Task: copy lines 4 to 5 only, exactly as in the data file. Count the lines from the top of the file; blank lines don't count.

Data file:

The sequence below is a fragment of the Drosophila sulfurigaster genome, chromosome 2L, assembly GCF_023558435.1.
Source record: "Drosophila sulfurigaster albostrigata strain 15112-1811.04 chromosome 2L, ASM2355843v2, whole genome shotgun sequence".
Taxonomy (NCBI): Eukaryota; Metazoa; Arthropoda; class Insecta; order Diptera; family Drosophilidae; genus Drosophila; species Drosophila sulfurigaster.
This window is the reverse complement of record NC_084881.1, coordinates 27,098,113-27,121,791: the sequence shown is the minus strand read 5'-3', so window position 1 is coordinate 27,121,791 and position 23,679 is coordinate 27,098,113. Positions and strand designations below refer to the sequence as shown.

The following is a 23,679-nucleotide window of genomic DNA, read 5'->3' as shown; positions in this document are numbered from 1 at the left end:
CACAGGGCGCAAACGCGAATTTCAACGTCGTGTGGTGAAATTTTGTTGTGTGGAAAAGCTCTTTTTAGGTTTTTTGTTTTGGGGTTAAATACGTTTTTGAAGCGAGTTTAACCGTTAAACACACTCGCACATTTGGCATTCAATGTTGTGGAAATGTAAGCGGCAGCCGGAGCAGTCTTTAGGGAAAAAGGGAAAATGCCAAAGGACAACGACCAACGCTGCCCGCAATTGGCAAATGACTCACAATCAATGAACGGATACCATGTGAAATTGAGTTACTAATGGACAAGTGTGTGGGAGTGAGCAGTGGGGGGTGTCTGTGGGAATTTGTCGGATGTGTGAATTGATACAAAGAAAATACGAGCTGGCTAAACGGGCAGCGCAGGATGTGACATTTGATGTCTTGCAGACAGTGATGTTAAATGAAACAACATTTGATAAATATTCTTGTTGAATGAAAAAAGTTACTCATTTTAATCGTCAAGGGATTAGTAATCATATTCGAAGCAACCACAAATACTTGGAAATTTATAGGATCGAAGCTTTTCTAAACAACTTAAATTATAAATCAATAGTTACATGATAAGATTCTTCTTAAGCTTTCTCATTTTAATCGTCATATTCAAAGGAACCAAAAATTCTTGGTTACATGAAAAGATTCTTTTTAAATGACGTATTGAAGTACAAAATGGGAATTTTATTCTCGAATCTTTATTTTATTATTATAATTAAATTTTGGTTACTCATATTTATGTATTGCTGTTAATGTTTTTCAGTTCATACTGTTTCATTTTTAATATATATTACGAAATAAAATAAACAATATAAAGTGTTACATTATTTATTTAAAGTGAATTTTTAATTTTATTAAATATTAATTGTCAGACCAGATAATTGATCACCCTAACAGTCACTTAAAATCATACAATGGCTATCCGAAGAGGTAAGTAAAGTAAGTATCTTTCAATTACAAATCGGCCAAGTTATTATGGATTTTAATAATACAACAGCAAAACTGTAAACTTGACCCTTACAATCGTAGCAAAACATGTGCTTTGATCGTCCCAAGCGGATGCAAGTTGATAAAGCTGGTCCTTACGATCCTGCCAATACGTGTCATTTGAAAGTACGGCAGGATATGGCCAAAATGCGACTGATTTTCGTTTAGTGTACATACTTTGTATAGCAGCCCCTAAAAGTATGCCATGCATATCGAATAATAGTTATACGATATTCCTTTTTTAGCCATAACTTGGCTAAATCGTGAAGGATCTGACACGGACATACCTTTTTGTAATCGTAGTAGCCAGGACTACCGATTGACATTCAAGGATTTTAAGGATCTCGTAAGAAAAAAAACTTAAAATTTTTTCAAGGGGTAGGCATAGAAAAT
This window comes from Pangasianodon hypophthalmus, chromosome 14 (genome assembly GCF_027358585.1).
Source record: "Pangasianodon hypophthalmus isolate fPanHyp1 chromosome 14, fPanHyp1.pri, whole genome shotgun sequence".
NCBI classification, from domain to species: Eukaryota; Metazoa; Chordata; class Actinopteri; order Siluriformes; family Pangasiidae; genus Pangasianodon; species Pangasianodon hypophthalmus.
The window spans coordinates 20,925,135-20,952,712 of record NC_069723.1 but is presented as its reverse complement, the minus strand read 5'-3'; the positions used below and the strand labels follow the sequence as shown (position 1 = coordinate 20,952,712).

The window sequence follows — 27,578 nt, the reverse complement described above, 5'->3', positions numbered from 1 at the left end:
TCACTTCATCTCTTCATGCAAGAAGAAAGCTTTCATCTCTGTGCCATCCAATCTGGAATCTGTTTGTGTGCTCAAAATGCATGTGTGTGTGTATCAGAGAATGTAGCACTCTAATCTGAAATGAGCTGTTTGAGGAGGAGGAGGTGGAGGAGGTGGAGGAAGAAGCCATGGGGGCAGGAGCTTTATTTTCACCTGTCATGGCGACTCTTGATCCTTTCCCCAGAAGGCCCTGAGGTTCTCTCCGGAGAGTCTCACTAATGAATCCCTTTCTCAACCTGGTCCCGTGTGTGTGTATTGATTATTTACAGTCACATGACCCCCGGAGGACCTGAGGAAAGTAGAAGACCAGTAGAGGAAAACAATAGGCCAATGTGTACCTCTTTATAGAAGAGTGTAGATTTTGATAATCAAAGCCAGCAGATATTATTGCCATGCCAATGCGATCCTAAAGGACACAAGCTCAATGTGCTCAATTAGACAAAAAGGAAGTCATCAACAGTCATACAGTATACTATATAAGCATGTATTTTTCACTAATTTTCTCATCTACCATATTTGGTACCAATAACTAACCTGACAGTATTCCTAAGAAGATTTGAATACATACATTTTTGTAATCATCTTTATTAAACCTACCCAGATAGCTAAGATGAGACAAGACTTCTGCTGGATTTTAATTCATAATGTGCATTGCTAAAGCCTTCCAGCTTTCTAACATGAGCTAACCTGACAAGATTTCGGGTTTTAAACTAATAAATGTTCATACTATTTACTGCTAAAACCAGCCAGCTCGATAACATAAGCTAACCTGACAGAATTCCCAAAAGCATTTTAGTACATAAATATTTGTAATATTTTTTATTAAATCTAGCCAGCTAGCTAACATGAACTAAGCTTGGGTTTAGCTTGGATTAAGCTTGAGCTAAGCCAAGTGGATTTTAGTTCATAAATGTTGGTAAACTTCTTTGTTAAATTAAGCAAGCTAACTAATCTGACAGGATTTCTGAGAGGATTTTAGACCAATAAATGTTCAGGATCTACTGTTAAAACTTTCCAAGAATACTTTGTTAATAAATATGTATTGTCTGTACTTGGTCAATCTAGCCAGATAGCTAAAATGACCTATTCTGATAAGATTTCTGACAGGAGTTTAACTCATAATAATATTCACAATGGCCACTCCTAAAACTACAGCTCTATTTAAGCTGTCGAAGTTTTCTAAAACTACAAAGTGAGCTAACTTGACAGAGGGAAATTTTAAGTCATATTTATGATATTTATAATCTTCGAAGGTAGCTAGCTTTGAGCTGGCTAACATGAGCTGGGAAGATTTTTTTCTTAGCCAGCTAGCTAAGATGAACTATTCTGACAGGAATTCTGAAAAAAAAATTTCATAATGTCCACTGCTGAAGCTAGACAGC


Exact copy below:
This window is the reverse complement of record NC_084881.1, coordinates 27,098,113-27,121,791: the sequence shown is the minus strand read 5'-3', so window position 1 is coordinate 27,121,791 and position 23,679 is coordinate 27,098,113. Positions and strand designations below refer to the sequence as shown.

The following is a 23,679-nucleotide window of genomic DNA, read 5'->3' as shown; positions in this document are numbered from 1 at the left end: